Can divorce be a positive for the kids?

By |2022-04-04T18:01:05+00:0020 Nov 2018|Categories: Divorce|


People often act like divorce can only be a negative for children, and they talk about ways that parents can reduce this impact. While it is important to think of the children’s best interests and to understand the potential ramifications for them, you should know that divorce is not always a negative. It can also have a very positive impact on a child’s life.

For instance, perhaps the child is trapped in an abusive relationship. It could be that the child is being directly abused, or that he or she is watching a parent get abused by the other parent. For both physical and emotional well-being, ending this relationship is the right thing to do. The divorce can give the child the safe, stable home life that he or she deserves.

Even if the relationship is not abusive, a fractured relationship between the parents can be problematic for the children. They have to deal with their parents fighting and arguing constantly. It’s stressful, and it does not provide them with the stable home life they want. Some people point out that living with happy parents also helps children feel happier on the whole. Parents who are unhappy may not want to “stay together for the kids” when that unhappiness is contagious, and it would be better off for all involved if they moved on.

The key, if you are considering a divorce, is simply to put your kids first. Think about how it can impact them, how it may be a positive and what legal steps you can take to make sure that it is.

About the Author:

Dorie Anne Rogers - The Law Offices of Dorie A. Rogers, APC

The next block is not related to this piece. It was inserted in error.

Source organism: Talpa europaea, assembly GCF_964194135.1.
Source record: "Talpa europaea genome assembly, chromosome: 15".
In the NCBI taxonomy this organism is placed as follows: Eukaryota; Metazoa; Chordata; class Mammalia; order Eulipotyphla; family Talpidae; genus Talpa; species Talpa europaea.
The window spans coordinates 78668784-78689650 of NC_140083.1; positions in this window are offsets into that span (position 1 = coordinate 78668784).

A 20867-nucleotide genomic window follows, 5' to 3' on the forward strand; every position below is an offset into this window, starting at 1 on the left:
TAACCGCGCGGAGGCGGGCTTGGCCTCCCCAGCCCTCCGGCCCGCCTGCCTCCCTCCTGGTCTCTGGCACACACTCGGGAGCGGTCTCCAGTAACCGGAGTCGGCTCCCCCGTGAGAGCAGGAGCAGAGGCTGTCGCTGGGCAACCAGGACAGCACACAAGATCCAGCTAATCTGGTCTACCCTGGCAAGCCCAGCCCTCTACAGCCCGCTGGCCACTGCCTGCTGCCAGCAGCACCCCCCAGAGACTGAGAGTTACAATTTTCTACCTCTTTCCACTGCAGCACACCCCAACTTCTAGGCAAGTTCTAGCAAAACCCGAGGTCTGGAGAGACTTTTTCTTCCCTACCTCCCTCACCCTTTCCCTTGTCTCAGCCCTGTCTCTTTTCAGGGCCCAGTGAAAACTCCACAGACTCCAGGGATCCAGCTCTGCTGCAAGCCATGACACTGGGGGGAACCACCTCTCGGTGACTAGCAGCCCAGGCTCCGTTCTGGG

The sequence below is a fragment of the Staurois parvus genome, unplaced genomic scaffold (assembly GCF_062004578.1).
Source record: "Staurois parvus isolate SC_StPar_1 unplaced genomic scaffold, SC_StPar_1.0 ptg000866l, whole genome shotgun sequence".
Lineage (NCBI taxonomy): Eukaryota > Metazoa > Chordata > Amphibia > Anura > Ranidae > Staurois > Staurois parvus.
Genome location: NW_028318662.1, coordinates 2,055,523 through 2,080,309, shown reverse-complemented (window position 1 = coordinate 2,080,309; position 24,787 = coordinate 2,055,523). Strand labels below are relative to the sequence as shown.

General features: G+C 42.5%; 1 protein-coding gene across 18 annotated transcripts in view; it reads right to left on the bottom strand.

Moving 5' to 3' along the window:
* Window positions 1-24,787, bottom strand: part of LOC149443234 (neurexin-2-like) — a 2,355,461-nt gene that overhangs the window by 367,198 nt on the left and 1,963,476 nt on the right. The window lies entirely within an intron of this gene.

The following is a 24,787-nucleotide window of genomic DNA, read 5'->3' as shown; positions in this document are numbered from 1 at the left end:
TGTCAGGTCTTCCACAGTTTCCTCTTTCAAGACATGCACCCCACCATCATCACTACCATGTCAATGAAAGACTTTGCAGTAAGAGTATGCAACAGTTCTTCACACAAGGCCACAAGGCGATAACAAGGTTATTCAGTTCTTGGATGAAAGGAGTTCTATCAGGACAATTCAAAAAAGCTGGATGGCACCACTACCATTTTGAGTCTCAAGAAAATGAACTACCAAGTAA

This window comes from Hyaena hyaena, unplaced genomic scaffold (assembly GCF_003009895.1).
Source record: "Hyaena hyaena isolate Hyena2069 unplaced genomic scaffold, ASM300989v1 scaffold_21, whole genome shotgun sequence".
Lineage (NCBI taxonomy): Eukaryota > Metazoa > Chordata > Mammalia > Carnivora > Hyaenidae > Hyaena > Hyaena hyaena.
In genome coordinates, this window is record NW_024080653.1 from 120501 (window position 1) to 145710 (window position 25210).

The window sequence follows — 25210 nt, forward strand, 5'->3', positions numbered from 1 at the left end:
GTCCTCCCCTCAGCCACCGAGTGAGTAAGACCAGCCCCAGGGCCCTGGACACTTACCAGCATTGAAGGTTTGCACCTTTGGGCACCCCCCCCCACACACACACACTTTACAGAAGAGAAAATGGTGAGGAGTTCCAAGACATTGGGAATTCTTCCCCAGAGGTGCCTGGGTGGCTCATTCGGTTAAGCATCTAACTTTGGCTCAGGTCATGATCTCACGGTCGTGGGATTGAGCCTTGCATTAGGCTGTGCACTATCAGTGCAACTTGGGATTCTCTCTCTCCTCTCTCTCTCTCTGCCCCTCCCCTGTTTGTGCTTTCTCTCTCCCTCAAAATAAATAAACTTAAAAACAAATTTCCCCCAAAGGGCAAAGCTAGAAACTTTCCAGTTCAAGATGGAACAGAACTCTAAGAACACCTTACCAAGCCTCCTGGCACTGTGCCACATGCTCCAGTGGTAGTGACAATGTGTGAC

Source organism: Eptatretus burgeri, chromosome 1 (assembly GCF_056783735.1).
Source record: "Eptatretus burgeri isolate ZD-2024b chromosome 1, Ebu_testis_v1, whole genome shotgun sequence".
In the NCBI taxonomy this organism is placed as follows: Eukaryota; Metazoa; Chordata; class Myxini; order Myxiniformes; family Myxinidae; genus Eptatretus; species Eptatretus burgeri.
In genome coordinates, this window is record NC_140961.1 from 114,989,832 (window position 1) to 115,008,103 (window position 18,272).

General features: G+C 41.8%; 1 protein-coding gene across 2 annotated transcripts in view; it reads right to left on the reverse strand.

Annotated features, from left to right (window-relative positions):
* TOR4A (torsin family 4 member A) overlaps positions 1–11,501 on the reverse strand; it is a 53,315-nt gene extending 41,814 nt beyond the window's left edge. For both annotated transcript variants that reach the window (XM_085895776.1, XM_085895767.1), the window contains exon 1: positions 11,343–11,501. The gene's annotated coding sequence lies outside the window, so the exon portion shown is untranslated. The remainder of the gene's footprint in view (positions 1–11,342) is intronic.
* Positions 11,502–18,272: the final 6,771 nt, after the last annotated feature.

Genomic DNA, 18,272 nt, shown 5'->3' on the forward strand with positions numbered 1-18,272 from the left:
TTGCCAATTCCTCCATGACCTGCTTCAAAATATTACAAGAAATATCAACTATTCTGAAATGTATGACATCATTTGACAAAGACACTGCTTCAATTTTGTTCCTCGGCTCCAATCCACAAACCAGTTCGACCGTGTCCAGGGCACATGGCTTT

Dorie A. Rogers, a Family Law Specialist, Certified by the State Bar of California, has been an attorney since 1981 with an exclusive family law practice located in Orange County. She is accepting dissolution cases with support and property issues including the use of forensics to ascertain business value, community interests and to establish monthly case flow analysis. Ms. Rogers has substantial experience in high conflict custody litigation involving sophisticated psychological issues. She drafts premarital and postmarital agreement designed to define and establish parties' separate and community property interests. Paternity cases and domestic violence matters are considered part of her practice. Ms. Rogers is a court-approved and court-appointed to represent minor children.Ms. Rogers consults with individuals concerned about entering or exiting a relationship. She advises effective strategies for dissolution or premarital planning. Knowledge is power and good planning affords better results.Specialties: Family Law Specialist, Certified by the State Bar of California
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